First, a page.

It’s really easy to pick a therapist - true or false?

Let’s get to the point. The answer is “FALSE.” It’s pretty hard to pick a therapist.

I mean, our ethical codes mean that we don’t quote what our patients say about us. We don’t say, “9/10 people are very satisfied with my services"; or “call patient X who can give you a personal review of my services.” We don’t ask patients to fill out feedback forms. We don’t ask them to post reviews online. In fact, we do everything in our power to keep the sessions discreet, private and confidential. That’s probably one of the top things we do. We don’t tell big brother, or your partner, or your parents, or your employer what goes on. So it’s really pretty hard to know what people who come to us think about us, and even if a patient did give an unsolicited good review, does that mean they are talking about a good therapist? No, it might just mean they are talking about a popular therapist, who just wanted to be liked, and told the patient just what they wanted to hear, in some form of mutual admiration club.

Also, if you are seeing a therapist, and you like them, you are not going to be super keen to share them with your friends. Most people would rather keep a good therapist to themselves. And if a friend did want to share the details of good therapist they were still seeing, you might wonder why? Did they want to compare notes with you? Is it easier for them to sort out your problems than their own? Are they setting up some sort of bizarre psychotherapeutic rivalry where you have to compete for the therapist’s attention?

So, given all that, it’s a very tricky field. To add to the complexity, therapists are often rather cagey about recommending other therapists. That could be to do with professional envy, or the fact that they really don’t know what their colleagues are like as therapists. Even if you spend years training and working with colleagues, you still don’t know what they are like, one on one, in a therapeutic setting. Your colleagues could be annoying, irritating and spookily weird in public group settings, but totally devoted and brilliant in the privacy of the therapeutic setting. Also, every therapist and every patient is unique, which makes it hard to predict which matches will work. Rather like trying to recommend a partner for your unattached niece or nephew, it’s a treacherous business, what if it goes all wrong: will the patient come back and blame you?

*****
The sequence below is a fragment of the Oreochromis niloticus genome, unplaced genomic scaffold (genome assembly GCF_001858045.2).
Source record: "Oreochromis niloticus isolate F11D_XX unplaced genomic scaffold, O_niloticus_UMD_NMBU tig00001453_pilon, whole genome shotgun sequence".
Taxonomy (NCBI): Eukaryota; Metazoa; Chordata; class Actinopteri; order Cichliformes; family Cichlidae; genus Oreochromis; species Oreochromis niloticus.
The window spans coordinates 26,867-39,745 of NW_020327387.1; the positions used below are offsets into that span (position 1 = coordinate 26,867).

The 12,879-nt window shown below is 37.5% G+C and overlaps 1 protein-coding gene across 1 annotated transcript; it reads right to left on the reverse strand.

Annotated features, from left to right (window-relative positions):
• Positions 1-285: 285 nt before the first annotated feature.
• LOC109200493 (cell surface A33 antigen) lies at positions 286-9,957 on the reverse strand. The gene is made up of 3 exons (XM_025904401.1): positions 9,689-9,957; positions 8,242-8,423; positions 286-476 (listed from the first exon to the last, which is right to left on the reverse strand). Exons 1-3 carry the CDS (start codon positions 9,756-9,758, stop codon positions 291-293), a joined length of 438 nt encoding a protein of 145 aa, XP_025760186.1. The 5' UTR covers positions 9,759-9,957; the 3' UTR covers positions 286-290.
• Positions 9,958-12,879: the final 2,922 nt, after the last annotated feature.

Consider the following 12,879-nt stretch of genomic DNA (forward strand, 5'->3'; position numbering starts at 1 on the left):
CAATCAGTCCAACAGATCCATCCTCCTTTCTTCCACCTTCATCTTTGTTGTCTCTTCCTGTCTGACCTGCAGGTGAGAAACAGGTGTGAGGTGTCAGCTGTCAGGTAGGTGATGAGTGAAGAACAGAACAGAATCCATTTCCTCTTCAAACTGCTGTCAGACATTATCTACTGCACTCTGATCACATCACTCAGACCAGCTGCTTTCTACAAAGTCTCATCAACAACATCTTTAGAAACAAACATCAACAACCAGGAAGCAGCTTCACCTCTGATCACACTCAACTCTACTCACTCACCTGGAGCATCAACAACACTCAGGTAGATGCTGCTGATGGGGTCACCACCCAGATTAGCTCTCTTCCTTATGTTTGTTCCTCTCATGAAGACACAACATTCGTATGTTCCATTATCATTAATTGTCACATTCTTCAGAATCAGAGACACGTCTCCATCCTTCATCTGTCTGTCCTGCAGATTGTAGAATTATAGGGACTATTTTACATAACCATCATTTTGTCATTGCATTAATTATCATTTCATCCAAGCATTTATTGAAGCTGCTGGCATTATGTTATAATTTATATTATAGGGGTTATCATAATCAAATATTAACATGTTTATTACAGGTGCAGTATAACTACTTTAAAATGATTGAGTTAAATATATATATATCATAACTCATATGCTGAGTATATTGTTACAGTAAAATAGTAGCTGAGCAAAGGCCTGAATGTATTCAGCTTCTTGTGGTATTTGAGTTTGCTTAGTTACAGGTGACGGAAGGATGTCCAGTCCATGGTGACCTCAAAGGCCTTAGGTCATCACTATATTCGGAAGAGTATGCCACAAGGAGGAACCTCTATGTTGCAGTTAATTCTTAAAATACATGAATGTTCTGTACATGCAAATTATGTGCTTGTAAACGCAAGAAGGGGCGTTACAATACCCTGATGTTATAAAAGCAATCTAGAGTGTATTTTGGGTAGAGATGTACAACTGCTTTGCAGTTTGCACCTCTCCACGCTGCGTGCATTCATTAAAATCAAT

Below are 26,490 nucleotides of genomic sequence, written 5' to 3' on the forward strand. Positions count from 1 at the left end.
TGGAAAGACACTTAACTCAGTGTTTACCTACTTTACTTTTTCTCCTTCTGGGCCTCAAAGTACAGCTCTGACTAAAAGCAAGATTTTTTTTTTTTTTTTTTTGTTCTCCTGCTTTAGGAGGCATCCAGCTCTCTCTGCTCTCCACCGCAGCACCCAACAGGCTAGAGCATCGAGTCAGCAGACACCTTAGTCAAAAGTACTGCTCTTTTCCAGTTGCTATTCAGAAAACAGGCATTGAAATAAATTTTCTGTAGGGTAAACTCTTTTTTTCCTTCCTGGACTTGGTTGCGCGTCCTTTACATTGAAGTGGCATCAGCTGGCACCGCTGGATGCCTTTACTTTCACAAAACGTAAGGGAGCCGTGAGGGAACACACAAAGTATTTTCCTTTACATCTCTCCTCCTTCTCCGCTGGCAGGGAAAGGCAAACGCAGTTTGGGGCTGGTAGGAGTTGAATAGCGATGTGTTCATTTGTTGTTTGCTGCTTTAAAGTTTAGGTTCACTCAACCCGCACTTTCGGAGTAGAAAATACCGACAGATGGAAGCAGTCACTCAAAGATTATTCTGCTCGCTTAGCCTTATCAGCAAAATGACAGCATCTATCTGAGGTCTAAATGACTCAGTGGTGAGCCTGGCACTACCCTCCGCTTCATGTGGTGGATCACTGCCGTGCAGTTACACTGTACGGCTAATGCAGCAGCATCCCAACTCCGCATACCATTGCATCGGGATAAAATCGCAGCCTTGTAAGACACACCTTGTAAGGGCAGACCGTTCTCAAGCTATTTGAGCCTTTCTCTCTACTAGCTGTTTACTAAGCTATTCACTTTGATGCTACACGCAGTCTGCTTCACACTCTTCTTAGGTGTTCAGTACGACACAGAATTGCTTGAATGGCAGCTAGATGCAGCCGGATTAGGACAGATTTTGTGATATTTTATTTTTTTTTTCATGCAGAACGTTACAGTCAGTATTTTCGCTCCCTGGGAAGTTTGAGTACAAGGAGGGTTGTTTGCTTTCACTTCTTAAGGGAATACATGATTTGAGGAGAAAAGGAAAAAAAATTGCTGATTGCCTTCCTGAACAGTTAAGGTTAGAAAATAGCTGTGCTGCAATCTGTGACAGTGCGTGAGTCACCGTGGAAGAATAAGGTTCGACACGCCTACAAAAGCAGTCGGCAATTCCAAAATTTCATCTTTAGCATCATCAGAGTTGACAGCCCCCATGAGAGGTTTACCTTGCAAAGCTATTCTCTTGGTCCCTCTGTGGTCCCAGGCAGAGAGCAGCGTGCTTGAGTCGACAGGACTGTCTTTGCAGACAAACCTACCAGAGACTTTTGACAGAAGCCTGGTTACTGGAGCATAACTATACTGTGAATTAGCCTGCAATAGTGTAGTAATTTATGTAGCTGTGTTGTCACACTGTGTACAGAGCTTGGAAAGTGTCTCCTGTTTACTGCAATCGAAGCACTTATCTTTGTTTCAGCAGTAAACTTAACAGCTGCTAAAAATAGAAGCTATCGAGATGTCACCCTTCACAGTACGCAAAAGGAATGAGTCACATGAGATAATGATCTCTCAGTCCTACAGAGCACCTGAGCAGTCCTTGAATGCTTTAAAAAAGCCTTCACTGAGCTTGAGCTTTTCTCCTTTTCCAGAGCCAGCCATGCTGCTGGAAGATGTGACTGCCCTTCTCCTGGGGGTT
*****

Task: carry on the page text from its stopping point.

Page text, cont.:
So, you might find yourself browsing the internet and trying to find a therapist. You might read psychoanalyst Anouchka Grose’s book, “Are you Considering Therapy?” to get an idea of how to pick a good therapist, to familiarise yourself with some of the many approaches and philosophies. Or you might go in cold, just reading the profile and looking at the pictures. Your rational mind might read about the therapist’s experience, their qualifications, and impressive sounding titles and memberships, but perhaps you’re looking for someone modest who doesn’t shout about their achievements. At the same time your irrational mind, your unconscious, might be dreaming about if this person is the one that can help you wrestle with whatever is on your mind, be it for a few months, or decades to come. You might like the shape of someone’s nose, their eyes; when you speak to them on the phone to arrange an appointment you might find something valuable in their voice, some deep understanding. All of these conscious and unconscious factors are in the mix.

Finding the right therapist is rarely a straight line, it is full of false starts, setbacks, and dogged determination. Perhaps it is the complexity and effort required that makes it all the more valuable when you do feel you have really found the therapist for you.

Counselling Directory is not responsible for the articles published by members. The views expressed are those of the member who wrote the article.

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